Jill Greenberg photograph not cleared for banner ad usage. Ever.

Update time kids - I was right (ain't I always?) - the Jill Greenberg crying child photograph was not sold for commercial use at all. I knew that wasn't her style to sell her art project photographs for commercial use. I thought - even hoped, I'll admit - that there might have been some shady imagebank screwup involved, whom we could all agree to spend hate on, but as Admeta has told me over there telephone, it was all "a mistake".

A mistake. Taking someones artwork and making it an ad was just "woopsie".

Meanwhile Ms Greenberg has contacted me and confirmed that this is a case of copyright infringement, as well as a case of model release troubles. Remember, that little girl has parents who never agreed to this type of publication either.

Please see original thread here: Greenberg's crying toddlers used in ads for Admeta (Sweden).

about the author

Dabitch Creative Director, CEO, hell-raising sweetheart and editor of Adland. Globetrotting Swede who has lived and worked in New York, London, San Francisco, Amsterdam, Copenhagen and Stockholm.

Comments (5)

  • deeped's picture

    Admeta is in big trouble...

    Oct 03, 2008
  • blabla's picture

    Shouldn't a company called "admeta" know more about rights for usage in ads? The irony is killing me.

    Oct 03, 2008
  • alex's picture

    It says here:

    "Admeta has the tools to offer you a solution which will increase the ROI of your company and business forever."

    It also says:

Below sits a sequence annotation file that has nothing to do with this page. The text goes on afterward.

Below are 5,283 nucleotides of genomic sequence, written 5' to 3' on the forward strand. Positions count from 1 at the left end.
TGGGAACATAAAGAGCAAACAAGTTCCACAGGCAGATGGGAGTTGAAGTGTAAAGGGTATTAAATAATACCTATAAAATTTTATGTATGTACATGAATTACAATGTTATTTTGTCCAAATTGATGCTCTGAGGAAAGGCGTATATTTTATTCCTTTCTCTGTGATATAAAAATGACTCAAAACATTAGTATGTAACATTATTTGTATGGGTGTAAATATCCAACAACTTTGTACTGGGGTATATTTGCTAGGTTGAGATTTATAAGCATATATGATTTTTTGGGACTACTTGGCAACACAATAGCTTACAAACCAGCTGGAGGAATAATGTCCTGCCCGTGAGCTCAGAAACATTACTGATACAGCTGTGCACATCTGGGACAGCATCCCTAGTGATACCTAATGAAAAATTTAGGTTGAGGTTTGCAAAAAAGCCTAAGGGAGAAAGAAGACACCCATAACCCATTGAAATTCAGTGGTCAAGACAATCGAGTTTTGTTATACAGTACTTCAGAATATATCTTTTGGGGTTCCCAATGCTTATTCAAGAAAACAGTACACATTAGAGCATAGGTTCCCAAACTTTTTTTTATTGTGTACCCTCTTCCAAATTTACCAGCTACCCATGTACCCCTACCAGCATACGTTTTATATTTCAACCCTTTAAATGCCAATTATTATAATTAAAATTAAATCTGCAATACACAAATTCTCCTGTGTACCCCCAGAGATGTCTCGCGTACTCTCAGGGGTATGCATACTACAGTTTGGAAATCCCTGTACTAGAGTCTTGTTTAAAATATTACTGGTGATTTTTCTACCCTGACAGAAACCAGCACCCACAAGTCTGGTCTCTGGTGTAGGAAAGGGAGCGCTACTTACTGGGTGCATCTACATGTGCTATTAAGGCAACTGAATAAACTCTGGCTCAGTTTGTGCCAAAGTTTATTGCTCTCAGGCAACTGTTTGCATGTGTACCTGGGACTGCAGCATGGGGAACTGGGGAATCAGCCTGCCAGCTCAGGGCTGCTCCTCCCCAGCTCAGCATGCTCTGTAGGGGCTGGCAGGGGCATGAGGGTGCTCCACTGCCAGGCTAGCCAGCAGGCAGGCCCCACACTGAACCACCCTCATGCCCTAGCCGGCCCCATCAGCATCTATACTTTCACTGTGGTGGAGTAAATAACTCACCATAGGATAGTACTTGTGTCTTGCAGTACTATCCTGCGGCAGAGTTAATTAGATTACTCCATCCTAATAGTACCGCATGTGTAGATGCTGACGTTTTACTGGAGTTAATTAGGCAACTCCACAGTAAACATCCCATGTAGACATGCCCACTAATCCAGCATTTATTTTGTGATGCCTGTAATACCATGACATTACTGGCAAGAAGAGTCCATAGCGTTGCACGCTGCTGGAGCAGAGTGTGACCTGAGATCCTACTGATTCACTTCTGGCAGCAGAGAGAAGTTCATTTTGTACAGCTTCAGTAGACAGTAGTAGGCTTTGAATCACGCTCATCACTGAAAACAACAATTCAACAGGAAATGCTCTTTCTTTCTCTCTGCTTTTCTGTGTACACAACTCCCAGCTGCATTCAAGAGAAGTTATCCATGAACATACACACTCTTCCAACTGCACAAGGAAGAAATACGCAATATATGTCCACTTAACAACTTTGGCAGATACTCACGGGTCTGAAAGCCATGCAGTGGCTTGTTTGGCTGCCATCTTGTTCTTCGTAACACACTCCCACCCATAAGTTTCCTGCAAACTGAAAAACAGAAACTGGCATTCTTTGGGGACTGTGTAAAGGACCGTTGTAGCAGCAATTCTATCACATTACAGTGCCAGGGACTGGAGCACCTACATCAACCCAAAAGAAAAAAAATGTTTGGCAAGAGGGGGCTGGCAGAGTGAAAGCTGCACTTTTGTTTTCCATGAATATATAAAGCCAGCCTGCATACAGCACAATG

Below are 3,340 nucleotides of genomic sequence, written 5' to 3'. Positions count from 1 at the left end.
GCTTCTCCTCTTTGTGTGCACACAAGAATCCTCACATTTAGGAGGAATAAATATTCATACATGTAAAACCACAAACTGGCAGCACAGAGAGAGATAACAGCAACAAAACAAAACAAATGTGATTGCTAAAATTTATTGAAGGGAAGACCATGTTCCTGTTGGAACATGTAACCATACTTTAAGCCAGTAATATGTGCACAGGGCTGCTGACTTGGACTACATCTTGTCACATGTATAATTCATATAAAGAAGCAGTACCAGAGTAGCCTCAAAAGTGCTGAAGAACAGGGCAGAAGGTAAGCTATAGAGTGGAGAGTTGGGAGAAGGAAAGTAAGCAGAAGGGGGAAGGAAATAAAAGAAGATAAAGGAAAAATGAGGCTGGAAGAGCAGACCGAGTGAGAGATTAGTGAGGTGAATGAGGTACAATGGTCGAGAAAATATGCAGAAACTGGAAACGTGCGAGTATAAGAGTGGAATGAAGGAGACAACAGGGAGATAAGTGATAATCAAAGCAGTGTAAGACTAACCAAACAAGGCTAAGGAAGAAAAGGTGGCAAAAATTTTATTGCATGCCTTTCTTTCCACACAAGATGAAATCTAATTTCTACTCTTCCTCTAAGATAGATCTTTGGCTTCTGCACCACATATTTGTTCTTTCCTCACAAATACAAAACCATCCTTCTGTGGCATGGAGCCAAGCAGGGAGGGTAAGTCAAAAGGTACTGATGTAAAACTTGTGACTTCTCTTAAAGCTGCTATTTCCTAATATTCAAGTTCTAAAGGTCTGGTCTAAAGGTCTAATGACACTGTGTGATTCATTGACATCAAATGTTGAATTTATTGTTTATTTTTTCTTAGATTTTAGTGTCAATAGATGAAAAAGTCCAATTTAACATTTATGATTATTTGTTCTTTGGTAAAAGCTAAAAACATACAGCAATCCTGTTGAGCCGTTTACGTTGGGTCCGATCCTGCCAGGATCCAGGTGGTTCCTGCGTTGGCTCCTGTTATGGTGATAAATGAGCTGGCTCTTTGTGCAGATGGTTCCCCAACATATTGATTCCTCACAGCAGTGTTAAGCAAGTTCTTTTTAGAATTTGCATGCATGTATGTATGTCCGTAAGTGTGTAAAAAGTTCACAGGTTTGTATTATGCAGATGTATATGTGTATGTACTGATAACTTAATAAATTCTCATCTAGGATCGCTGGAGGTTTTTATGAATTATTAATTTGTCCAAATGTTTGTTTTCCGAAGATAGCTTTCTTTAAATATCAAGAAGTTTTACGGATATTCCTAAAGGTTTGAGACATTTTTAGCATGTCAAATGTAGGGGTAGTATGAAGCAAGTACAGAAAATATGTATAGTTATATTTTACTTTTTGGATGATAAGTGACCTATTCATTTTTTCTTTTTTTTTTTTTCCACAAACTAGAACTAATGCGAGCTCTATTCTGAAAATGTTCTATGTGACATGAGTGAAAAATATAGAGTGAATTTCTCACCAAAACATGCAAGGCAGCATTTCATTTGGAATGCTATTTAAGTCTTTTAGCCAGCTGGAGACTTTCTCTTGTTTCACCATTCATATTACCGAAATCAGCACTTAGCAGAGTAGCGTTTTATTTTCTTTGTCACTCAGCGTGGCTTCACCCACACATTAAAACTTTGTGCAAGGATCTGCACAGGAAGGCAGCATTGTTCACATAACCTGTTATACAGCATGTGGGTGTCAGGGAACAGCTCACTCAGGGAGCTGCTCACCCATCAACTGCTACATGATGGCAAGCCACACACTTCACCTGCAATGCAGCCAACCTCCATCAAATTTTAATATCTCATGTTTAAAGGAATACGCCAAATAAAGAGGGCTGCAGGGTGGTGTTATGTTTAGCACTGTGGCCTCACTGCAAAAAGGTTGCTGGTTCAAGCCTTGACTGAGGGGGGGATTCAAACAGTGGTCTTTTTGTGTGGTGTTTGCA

"Your privacy is our privacy"


    "Admeta AdImprover automatically improves the results, by displaying the right ad at the right time."

    and then there's:

    "Our state of the art technology derives from our staff’s special competence, high education level and great powers of innovation."

    I'm saying nowt, me.

    Oct 03, 2008
  • Allan1's picture

    One of my former clients had a boss/owner who liked to collect and display avant garde art at the office (since the office consisted of 9 large 2-story buildings on a large campus, he had a lot of room).

    At one point, they had one hallway decorated with Greenburg's ape pictures - around 25 of them. Each picture was about 2' x 3' (IIRC). They were up for about 3 months. In one of the buildings I occupied, they installed about 8 of the crying babies - each about 4' x 5'. They are disturbing to have them hanging over you every day! (Did I mention the buildings had 20+' ceilings? Also, some of the halls were a couple hundred feet long, and 20+' wide.)

    The works are disturbing, and we've previously covered their backgrounds and controversies...

    Oct 03, 2008
  • Dabitch's picture

    Well, they certainly do provoke a reaction (The end times / crying toddlers series) and are also a favorite to copy in advertising - see Ogilvy & Mather Shanghai shilling "Freshly made angel hair" and Netto "shop small" which clearly are quite ...eh... inspired by the End Times. It was just a matter of time, really, before some ad-hack nicked one of the images for something. I think Greenberg's images have been used in thousands of digital mockups by now.

    Oct 04, 2008

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